Bonhams MPH: Zero to £1.2m for first Bicester sale
MPH, the new division of the Bond St house dedicated to “modern and affordable classics”, held its inaugural auction at Bicester Heritage earlier today.
And after nine lots were withdrawn, 66 out of the remaining 111 sold on the day. That’s a sell-through by number of 59%†, which might be okay for an inaugural event but surely falls short if the intention is to take on the existing specialists in this market – the Historics, CCAs, Anglias and their like – at their own game.
At a glance:
* Gross: £1,211,914
* Percentage sold by number: 59%†
* Top-selling cars: 1993 Land Rover Defender 110 V8 SOV Truck Utility SAS, £49,500 gross, £44,000 net (est. £80k to £100k) and 1993 Ford Escort RS Cosworth £49,500 gross, £44,000 net (est. £40k to £50k)
The Bicester Heritage venue is great: easy to get to, with plenty of parking and all for a tenner that also buys you a quality catalogue. The car park was busy, with the inevitable chancer posting a For Sale notice on a Mercedes G Wagen parked slap outside the entrance. The aircraft hangar used for the sale is, er, airy... though seemed busy by lunchtime.
The audience today was predominantly from the sheepskin-coat end of the trade, though did include many friends of K500, curious to see how the new set-up shapes up.
After a selection of automobilia (which won’t always feature at MPH sales) conducted by regular Bonhams auctioneer Malcolm Barber, it was a short break for lunch before MPH supremo Rob Hubbard – pictured below, a safe pair of hands – took the rostrum. As one, the oily-handed sons of the used-car lot downed burgers and cups of tea to head for the action.
All cars were driven through and Hubbard maintained an easy pace, keeping the interest up throughout the afternoon. In truth, the catalogue was nothing special, although it did include several ex-Special Forces Land Rovers (top) that could have been offered at a Revival sale and a brace of high-performance BMW saloons.
The reaction from insiders at the sale was mixed, though most felt it was a breath of fresh air, a back-to-basics, no-nonsense approach far removed from the usual flummery of Blue Riband events. Contrarians noted the quality of the cars, the sellers’ own descriptions and the still-chunky buyer’s premium of 12.5% plus VAT.
Here’s the K500 take on a first sale from a new team that did raise the bar (a touch) but wasn’t quite the transformative event some imagined or hoped for:
* Great location, easy access and parking
* Authentic and genuine atmosphere
* Smart catalogue
* Some diamonds – the BMWs, the Land Rovers – in the rough
* Only 12% at No Reserve. The UK auction houses will refute this vigorously, but to work properly this format should have been everything at No Reserve, take it or leave it. A £6k to £8k 1990 Jaguar XJS going home unsold is madness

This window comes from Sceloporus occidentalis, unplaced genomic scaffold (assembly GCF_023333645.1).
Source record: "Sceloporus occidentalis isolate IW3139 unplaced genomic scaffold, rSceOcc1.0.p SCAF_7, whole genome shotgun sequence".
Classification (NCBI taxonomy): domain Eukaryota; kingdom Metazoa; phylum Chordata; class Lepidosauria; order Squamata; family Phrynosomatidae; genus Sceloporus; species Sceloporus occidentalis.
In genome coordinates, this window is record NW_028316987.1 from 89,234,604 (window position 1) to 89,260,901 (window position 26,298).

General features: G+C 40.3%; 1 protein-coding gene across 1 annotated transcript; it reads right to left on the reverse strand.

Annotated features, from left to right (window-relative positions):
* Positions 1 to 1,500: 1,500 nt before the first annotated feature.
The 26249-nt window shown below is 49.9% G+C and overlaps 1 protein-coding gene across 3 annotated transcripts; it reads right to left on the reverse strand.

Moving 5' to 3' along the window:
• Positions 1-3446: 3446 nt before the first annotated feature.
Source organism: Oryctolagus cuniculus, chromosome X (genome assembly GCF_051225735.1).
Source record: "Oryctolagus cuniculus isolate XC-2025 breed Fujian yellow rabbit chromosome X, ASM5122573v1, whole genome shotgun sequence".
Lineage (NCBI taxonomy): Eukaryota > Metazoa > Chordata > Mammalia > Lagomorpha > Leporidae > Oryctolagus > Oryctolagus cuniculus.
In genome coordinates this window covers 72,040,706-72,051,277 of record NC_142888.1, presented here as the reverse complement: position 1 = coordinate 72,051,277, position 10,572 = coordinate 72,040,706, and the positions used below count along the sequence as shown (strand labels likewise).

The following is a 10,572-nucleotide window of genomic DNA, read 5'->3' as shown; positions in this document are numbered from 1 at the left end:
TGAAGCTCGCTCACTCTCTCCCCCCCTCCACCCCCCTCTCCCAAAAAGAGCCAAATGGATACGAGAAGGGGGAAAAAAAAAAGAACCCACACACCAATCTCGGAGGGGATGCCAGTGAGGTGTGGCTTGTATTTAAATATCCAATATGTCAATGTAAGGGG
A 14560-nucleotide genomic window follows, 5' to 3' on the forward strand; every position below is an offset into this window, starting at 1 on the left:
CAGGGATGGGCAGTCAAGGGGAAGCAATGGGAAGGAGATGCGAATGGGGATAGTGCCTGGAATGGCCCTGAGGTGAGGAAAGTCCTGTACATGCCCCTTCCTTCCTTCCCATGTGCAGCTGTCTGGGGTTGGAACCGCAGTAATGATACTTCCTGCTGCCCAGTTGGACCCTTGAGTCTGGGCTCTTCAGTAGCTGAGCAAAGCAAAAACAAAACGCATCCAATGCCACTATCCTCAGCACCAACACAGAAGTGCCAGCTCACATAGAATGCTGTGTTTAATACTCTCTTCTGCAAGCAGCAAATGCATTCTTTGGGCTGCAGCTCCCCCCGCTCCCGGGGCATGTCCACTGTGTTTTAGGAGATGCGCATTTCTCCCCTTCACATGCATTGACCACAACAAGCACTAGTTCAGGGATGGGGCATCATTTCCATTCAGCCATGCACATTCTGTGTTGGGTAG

* Buyer’s premium. It’s an old favourite, but 12.5% compared with 6% (Anglia Car Auctions), 11% (CCA), 10% (Historics) is strong
* Sellers’ own assessment of their cars that is not “provided, assessed or verified by Bonhams MPH” (per Bonhams MPH T&Cs) makes it hard to buy online or unseen
Finally, we asked Edward Lovett of the online auction platform Collecting Cars for his view:
"It's clear why a business would want to target popular modern classics in the current market, but to my mind this was a traditional auction house becoming even more conventional.
"Bidding online during a sale is nothing new, and that was the only nod to modern technology that I spotted.
"Allowing vendors to rate their own cars seems like a risky move. I wouldn't expect a Bentley rated at 92/100 to have rust bubbling under the paint††."
Anyway, it’s a start and the next MPH sale is on 26 November 2019.
Bonhams MPH at Bicester Heritage, 26 September 2019
Total gross cars: £1,211,914
Number of cars not sold: 45
Number of cars withdrawn: 9
Total number of cars: 111
Number sold: 66
Percentage cars sold by number: 59%†
Percentage by value average low/high estimate: 42%
Percentage of cars sold below low estimate: 62%
Percentage of cars sold not met avge of estimates: 85%
Percentage of cars sold met/exceeded top estimate: 9%
Average value of cars sold: £18,362
Average year of cars offered: 1978
Percentage of cars offered at No Reserve: 12%
† In a post-sale press release Bonhams declared this to be 82%, most likely including automobilia and some after-auction deals
†† As we always aim to be fair, the 1989 Bentley Turbo R in question was estimated at £6,000 to £8,000 and sold for £4,725 all-in, but Edward Lovett makes a valid point
Photos by K500